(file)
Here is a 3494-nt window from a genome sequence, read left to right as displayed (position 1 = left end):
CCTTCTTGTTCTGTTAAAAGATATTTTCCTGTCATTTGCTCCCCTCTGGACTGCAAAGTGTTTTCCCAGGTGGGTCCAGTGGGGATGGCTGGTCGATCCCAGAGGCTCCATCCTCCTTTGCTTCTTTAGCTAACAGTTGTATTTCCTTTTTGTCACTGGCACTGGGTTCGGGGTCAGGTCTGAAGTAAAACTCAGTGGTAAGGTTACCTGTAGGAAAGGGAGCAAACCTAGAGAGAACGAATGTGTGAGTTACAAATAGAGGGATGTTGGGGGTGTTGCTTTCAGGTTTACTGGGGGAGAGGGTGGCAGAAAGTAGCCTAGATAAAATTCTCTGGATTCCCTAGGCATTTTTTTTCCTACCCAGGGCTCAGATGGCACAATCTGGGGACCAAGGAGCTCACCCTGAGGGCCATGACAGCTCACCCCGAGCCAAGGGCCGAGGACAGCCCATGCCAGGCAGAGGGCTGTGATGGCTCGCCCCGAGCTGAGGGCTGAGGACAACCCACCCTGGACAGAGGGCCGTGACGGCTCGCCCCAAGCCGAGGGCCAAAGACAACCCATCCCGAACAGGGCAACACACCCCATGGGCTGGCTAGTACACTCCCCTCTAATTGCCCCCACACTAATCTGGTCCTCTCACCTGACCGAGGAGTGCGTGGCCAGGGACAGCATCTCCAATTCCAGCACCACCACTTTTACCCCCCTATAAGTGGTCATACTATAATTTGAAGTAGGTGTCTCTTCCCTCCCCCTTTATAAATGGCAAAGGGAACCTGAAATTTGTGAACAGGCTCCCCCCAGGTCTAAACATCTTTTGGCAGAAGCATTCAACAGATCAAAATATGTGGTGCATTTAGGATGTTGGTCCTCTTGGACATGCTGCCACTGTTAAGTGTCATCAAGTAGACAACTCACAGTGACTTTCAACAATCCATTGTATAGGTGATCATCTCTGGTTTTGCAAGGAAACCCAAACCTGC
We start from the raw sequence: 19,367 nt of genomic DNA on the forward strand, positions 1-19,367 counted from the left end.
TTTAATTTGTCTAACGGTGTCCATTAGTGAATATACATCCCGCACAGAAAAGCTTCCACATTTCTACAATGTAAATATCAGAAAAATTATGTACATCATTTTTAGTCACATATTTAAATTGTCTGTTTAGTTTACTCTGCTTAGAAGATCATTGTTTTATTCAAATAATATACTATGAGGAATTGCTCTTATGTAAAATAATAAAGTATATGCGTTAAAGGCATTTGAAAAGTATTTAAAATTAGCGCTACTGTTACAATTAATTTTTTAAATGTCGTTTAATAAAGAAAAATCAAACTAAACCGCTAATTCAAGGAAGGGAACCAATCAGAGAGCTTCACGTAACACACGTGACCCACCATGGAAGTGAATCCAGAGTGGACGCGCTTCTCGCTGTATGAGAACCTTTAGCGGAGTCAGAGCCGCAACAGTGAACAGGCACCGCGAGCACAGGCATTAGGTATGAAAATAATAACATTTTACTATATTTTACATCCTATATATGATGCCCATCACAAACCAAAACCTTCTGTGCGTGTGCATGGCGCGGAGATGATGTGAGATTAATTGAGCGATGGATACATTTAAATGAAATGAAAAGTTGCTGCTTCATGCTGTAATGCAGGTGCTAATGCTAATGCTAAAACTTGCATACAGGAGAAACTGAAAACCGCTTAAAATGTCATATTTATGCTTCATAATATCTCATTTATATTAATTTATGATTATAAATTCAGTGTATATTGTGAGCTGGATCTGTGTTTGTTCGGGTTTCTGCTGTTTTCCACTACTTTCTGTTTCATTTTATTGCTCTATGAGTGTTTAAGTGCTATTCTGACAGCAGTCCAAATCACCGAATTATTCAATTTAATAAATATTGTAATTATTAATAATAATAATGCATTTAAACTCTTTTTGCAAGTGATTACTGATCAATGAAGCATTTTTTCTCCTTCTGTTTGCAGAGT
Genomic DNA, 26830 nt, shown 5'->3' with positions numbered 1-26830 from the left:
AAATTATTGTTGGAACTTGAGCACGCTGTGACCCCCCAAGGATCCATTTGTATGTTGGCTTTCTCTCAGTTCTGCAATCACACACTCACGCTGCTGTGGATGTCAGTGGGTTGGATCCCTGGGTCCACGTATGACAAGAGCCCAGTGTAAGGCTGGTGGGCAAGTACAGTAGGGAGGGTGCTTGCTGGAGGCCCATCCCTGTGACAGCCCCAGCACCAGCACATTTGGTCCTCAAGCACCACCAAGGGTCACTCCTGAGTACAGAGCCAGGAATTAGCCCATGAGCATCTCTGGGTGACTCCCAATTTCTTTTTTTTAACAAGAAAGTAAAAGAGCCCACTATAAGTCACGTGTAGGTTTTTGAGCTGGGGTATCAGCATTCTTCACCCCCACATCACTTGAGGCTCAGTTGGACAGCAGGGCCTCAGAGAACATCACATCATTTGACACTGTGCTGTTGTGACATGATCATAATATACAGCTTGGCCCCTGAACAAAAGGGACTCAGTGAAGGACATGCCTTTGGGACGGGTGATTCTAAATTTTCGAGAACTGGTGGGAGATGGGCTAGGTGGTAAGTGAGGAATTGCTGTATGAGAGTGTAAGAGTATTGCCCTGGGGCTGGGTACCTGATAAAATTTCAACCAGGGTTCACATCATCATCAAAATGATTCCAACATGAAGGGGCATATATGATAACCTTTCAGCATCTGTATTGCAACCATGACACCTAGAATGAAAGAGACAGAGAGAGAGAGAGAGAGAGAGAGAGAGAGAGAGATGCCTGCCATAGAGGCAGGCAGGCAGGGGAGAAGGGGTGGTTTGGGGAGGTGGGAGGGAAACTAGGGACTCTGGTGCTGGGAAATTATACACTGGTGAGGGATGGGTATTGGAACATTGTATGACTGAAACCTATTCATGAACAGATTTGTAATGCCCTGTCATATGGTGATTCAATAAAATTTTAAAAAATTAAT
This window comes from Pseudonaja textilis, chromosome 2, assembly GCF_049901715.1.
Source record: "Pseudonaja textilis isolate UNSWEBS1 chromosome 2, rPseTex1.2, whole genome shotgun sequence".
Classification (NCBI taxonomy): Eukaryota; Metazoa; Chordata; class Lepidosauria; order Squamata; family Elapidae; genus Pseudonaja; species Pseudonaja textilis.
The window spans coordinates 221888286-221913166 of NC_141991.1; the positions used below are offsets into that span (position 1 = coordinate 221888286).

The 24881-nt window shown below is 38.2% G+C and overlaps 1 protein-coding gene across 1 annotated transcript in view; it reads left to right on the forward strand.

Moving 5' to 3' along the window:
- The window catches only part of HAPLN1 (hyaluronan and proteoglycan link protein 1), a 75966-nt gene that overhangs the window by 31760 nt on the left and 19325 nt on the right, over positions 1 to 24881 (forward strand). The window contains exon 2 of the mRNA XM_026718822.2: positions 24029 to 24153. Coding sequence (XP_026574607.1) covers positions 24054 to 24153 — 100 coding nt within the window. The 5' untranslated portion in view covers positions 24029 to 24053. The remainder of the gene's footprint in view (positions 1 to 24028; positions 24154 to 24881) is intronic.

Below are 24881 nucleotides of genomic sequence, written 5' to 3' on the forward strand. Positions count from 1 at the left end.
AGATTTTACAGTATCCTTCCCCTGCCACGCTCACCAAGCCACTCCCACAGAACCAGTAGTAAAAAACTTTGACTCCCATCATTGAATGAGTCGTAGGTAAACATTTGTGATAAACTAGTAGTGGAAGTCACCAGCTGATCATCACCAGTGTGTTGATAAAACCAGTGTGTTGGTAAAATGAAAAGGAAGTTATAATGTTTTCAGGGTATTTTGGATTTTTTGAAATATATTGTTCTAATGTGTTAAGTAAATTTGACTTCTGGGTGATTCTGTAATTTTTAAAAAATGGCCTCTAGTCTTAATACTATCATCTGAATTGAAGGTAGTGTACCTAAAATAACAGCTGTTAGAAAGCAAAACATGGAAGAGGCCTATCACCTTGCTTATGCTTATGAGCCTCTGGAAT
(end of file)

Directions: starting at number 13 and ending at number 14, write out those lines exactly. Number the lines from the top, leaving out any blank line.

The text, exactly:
- The window catches only part of HAPLN1 (hyaluronan and proteoglycan link protein 1), a 75966-nt gene that overhangs the window by 31760 nt on the left and 19325 nt on the right, over positions 1 to 24881 (forward strand). The window contains exon 2 of the mRNA XM_026718822.2: positions 24029 to 24153. Coding sequence (XP_026574607.1) covers positions 24054 to 24153 — 100 coding nt within the window. The 5' untranslated portion in view covers positions 24029 to 24053. The remainder of the gene's footprint in view (positions 1 to 24028; positions 24154 to 24881) is intronic.

Below are 24881 nucleotides of genomic sequence, written 5' to 3' on the forward strand. Positions count from 1 at the left end.